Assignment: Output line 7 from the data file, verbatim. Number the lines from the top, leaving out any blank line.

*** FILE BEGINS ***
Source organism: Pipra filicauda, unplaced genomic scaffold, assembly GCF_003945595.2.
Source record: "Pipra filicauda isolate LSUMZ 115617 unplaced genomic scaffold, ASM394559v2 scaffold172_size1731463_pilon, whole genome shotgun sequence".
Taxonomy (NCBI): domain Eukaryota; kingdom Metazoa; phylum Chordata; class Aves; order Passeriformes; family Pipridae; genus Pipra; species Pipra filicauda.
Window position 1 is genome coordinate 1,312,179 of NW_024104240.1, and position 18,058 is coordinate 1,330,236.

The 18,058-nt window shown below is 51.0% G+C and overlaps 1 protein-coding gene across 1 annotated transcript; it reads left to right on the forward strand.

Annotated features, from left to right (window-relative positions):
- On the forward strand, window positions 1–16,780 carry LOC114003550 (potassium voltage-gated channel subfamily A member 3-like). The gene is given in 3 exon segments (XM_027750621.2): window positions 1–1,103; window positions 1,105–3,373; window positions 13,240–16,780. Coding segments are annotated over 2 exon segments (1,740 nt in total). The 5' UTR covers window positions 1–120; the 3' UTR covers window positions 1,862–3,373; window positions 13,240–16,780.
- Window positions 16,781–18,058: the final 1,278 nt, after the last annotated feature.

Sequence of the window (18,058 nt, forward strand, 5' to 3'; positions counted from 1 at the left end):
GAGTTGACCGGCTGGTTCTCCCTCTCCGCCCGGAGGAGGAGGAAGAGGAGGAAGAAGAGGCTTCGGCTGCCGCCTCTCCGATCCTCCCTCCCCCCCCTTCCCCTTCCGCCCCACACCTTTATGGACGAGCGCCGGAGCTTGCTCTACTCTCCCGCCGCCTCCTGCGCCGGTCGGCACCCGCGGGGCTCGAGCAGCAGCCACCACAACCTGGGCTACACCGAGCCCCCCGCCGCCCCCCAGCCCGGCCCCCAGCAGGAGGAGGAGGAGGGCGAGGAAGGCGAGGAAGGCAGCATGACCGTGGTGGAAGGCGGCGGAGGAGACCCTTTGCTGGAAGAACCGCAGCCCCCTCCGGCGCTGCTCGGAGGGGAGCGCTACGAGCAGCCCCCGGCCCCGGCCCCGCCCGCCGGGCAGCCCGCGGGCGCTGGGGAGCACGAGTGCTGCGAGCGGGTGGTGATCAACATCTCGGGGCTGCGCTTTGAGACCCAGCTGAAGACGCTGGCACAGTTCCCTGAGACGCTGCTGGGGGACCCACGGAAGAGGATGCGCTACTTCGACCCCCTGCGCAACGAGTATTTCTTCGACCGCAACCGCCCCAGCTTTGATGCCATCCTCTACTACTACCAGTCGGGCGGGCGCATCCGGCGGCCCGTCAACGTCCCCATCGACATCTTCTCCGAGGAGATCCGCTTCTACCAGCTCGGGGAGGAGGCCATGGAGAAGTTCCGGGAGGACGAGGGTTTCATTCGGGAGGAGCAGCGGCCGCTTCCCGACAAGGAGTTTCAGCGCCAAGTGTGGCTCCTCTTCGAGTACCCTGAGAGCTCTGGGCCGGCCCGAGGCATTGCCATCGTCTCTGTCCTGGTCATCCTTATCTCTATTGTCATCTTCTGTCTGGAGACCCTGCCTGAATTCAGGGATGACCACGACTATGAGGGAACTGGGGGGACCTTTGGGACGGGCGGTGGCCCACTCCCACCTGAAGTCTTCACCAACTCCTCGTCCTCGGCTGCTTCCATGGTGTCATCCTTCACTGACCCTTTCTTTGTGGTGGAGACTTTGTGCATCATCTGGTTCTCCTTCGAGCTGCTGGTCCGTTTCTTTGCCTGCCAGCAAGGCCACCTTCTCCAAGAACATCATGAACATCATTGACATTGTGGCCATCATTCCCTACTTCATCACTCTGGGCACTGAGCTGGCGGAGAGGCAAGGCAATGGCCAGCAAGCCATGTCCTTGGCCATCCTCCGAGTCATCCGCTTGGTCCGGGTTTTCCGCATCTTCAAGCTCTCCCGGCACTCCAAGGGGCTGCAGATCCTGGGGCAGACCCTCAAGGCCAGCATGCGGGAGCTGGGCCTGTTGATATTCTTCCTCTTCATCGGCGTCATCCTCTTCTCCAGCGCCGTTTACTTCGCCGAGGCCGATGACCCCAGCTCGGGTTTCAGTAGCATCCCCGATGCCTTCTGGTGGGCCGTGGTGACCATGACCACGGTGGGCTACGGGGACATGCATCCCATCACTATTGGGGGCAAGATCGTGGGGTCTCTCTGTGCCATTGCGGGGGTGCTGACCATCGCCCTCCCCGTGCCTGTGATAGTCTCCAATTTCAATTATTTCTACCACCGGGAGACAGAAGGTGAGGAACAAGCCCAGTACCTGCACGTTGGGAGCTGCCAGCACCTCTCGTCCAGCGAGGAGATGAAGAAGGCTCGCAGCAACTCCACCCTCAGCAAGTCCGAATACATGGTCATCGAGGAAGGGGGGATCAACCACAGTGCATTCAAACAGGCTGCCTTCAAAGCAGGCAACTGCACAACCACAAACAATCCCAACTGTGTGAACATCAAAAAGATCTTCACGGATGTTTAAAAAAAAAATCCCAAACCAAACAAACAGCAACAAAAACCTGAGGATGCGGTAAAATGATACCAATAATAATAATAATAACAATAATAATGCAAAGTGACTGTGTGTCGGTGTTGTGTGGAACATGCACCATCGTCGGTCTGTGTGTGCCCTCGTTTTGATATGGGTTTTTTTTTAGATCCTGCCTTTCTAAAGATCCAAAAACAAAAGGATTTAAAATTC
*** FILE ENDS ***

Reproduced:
- On the forward strand, window positions 1–16,780 carry LOC114003550 (potassium voltage-gated channel subfamily A member 3-like). The gene is given in 3 exon segments (XM_027750621.2): window positions 1–1,103; window positions 1,105–3,373; window positions 13,240–16,780. Coding segments are annotated over 2 exon segments (1,740 nt in total). The 5' UTR covers window positions 1–120; the 3' UTR covers window positions 1,862–3,373; window positions 13,240–16,780.